(RNN) - During this festive season of giving it's easy to get caught up in decorations and dinners and lose sight of the charitable spirit of the holidays.
Apron-wearing good Samaritans ring bells outside of store fronts, and simply dropping change into those red kettles is one way to give. Another way is to pick a product that donates part of the proceeds to a good cause.
Breast cancer awareness offers endless ways for a gift-giver to "Go Pink," but do a little research before you buy a gift for its charitable value.
Giving to breast cancer charities
There are various reasons for people to give to charities. Breast cancer awareness and research is one of the most popular because of the disease's prevalence.
In the U.S., about 1 in 8 women will be diagnosed with invasive breast cancer at some point in her lifetime, according to breastcancer.org. Death rates have been dropping since 1990, but about 39,840 women in the U.S. were expected to die in 2010 from breast cancer.
With those odds, most people in the country know someone who has been diagnosed with the disease.
Lea Goldman, deputy editor of Marie Claire Magazine and author of the article, The Big Business of Breast Cancer, says the disease is a plague on women.
"It's an issue that will always resonate with women, more people I know will be touched by breast cancer, the circle keeps tightening a little bit," Goldman said.
Purchasing "Go Pink for breast cancer" products has surged in popularity in the past few years. You can buy everything from watches, to mugs, to hats, to T-shirts, to blenders and toasters.
Sporting the pink ribbon has become a sort of homage to friends or family members who are affected.
Melissa Schenkel, public relations manager for bag and purse maker Vera Bradley, said pink products are so popular because "almost everyone knows someone (an aunt, mother, grandmother, friend, cousin, etc) who has had breast cancer."
Companies, like Coach, sell pink-hued purses. KitchenAid has a line of pink appliances for their "Cook for the Cure" line.
Since 2004, the upscale self-care product line Aveda has supported parent company Estee Lauder's annual Breast Cancer Awareness Campaign, which raises money for the Breast Cancer Research Foundation.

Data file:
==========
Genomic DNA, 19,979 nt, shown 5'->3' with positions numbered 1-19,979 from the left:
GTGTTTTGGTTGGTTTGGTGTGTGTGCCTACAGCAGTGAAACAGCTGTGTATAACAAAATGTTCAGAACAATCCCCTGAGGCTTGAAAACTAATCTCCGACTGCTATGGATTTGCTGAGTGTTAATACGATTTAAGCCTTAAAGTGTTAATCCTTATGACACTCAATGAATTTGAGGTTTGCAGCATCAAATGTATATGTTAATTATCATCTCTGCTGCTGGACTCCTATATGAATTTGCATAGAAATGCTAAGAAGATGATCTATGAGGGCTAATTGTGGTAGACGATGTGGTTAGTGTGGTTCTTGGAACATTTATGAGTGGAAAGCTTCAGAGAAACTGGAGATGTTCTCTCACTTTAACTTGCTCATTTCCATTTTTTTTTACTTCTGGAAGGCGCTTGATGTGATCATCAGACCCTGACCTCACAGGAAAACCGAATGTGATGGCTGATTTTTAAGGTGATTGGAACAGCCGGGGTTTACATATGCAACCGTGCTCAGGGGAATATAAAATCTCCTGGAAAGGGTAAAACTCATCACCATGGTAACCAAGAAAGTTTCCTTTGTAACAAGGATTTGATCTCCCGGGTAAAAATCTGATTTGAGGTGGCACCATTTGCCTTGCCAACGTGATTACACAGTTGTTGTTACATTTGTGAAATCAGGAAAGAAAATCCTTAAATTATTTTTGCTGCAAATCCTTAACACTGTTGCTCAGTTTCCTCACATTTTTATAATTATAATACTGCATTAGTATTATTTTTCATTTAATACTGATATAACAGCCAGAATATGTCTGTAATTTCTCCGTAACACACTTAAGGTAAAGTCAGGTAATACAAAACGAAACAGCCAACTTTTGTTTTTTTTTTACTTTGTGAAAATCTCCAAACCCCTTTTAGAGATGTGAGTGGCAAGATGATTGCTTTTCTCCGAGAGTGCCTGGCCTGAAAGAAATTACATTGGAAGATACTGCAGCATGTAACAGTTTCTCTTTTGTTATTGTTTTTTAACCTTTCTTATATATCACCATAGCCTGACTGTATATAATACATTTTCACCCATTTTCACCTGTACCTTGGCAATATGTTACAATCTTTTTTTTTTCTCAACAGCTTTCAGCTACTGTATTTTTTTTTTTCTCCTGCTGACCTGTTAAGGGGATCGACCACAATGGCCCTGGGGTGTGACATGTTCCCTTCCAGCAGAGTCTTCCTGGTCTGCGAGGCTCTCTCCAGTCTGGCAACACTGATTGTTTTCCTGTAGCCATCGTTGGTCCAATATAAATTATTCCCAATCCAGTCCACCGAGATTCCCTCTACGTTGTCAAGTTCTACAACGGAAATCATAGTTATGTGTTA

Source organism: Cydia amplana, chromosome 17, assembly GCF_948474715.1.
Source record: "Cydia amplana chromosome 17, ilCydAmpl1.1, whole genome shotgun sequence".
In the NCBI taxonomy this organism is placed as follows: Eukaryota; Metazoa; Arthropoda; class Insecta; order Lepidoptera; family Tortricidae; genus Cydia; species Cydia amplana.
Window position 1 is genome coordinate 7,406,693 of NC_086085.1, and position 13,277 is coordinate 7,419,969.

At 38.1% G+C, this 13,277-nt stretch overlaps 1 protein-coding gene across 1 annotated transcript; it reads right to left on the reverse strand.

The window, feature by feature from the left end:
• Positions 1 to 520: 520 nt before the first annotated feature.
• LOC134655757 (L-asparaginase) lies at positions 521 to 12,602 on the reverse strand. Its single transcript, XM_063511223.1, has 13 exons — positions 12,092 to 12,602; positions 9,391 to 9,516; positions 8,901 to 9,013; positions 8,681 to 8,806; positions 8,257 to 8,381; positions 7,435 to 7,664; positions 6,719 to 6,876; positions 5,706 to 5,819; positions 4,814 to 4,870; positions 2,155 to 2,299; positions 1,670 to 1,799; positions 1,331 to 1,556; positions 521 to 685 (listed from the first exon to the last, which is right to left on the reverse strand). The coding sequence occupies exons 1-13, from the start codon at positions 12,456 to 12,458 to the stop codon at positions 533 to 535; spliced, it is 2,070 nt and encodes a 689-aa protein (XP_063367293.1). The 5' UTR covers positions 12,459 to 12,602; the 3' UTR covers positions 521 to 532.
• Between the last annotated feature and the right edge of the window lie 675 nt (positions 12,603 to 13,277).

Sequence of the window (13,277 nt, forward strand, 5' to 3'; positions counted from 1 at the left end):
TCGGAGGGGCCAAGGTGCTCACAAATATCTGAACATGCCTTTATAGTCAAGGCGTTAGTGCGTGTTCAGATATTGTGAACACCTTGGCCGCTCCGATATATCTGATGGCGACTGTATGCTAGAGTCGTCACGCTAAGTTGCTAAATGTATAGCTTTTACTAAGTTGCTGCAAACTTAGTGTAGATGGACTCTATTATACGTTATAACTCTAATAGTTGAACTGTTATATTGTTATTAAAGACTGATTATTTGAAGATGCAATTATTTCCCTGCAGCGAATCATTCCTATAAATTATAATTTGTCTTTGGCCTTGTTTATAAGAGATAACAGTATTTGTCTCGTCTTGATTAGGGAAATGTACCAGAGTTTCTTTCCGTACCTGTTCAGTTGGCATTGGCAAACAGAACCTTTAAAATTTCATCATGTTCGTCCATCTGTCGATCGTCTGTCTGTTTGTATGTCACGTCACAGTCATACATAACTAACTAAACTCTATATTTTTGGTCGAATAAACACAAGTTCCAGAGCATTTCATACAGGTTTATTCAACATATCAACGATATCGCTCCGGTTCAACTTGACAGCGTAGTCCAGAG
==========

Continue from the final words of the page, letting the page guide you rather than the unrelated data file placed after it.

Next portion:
Aveda's Hand Relief for Breast Cancer Awareness product has been a top seller year 'round since 1998, said Tina Tuohy, Aveda spokeswoman.
Vera Bradley also has been extremely successful marketing its pink products toward funding for breast cancer research. Ten percent of the proceeds from its breast cancer design go to The Vera Bradley Foundation for Breast Cancer.
Since 1998, the foundation has donated more than $15 million, according to Schenkel.
Not every charity is charitable
Not every foundation and company is open with their profits and as generous with their collections. Some organizations take money from donors and give only a small percentage – if any – to the charity they claim to support.
A brand's act of starting a foundation for charity and then marketing that to draw sales can be very lucrative. Some charities leave little room for the actual philanthropy itself.
While many of the "Go Pink" products do, in fact, go towards a breast cancer foundation or towards cancer research, there is nothing that prevents an unscrupulous marketer from slapping a product with a pink ribbon and calling it "charity," Goldman said.
The pink ribbon is not copyrighted. Susan G. Komen has its own, official version of the pink ribbon, but the general use of a pink ribbon is fair game.
"There are so many more products than costumers. Don't go out of your way to buy something because it's pink," said Goldman. If you already need a product, going for pink makes sense, and let's be honest, some products are adorable."
To give yourself some measure of protection when purchasing gifts that profess to give to a good cause, Goldman says to check out the website, Guidestar.org, which can tell you how much of the donations go to administrative costs, like salaries, and how much goes to the charity involved.
Bottom line: If you're buying the product just for the charitable value, do some research about who you're giving your money to. But if you're buying a product because you like it, then you really aren't losing much.
"My generation is also being raised that money talks, if you don't like something take your money elsewhere," Goldman said.
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